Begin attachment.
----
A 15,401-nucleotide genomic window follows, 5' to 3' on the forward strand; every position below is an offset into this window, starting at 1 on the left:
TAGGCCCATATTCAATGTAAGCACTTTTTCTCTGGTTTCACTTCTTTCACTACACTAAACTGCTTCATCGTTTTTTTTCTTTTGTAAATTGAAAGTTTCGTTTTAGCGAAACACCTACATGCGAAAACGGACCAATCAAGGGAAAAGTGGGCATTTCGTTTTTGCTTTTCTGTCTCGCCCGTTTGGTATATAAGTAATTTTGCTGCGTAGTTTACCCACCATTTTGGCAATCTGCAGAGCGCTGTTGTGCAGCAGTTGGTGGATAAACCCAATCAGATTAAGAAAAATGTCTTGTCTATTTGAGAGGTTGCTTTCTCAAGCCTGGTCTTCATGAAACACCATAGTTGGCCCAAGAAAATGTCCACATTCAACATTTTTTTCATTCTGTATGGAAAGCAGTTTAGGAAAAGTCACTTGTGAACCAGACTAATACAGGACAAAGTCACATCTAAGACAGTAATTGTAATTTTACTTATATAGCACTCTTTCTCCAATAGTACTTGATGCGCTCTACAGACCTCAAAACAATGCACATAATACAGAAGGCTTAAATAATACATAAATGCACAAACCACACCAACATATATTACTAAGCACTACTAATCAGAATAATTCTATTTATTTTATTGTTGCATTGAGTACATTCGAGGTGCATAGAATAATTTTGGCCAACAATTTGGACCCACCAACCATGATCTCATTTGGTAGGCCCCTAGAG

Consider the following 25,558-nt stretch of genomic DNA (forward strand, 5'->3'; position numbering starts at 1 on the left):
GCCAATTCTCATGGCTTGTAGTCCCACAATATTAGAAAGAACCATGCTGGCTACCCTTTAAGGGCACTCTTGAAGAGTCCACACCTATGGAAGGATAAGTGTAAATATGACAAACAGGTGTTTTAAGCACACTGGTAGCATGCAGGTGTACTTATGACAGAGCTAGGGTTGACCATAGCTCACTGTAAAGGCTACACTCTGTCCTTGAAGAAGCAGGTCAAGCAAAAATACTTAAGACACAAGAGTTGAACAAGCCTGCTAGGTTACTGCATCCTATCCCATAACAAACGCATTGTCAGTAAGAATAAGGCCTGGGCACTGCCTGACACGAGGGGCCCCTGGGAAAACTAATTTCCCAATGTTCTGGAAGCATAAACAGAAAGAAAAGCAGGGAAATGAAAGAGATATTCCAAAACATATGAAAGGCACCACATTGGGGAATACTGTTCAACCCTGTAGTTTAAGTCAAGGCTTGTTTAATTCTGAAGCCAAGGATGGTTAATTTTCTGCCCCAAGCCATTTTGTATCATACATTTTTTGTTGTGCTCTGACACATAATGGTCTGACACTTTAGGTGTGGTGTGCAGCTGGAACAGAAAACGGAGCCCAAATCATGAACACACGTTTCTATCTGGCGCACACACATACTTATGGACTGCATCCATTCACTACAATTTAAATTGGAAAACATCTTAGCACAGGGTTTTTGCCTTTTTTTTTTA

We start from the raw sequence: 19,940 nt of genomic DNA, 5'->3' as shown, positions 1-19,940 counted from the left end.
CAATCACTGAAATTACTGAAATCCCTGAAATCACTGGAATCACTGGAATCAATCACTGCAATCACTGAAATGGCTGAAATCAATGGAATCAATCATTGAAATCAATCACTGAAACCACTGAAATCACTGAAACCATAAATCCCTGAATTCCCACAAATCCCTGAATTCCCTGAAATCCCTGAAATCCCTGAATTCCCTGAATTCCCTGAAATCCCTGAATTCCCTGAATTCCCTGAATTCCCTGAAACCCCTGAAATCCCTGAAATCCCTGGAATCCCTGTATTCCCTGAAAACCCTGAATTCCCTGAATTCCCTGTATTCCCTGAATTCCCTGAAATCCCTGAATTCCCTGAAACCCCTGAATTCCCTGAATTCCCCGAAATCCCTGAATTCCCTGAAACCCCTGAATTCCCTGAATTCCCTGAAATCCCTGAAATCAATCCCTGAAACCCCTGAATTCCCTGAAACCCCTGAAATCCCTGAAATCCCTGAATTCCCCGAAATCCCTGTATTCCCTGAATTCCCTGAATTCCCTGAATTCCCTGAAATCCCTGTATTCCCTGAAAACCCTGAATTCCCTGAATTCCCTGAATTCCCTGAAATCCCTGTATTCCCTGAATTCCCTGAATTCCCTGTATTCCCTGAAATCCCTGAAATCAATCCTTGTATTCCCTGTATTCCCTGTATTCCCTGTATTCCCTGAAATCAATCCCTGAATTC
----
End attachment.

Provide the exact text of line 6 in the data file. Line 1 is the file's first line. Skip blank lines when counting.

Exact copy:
CAATCACTGAAATTACTGAAATCCCTGAAATCACTGGAATCACTGGAATCAATCACTGCAATCACTGAAATGGCTGAAATCAATGGAATCAATCATTGAAATCAATCACTGAAACCACTGAAATCACTGAAACCATAAATCCCTGAATTCCCACAAATCCCTGAATTCCCTGAAATCCCTGAAATCCCTGAATTCCCTGAATTCCCTGAAATCCCTGAATTCCCTGAATTCCCTGAATTCCCTGAAACCCCTGAAATCCCTGAAATCCCTGGAATCCCTGTATTCCCTGAAAACCCTGAATTCCCTGAATTCCCTGTATTCCCTGAATTCCCTGAAATCCCTGAATTCCCTGAAACCCCTGAATTCCCTGAATTCCCCGAAATCCCTGAATTCCCTGAAACCCCTGAATTCCCTGAATTCCCTGAAATCCCTGAAATCAATCCCTGAAACCCCTGAATTCCCTGAAACCCCTGAAATCCCTGAAATCCCTGAATTCCCCGAAATCCCTGTATTCCCTGAATTCCCTGAATTCCCTGAATTCCCTGAAATCCCTGTATTCCCTGAAAACCCTGAATTCCCTGAATTCCCTGAATTCCCTGAAATCCCTGTATTCCCTGAATTCCCTGAATTCCCTGTATTCCCTGAAATCCCTGAAATCAATCCTTGTATTCCCTGTATTCCCTGTATTCCCTGTATTCCCTGAAATCAATCCCTGAATTC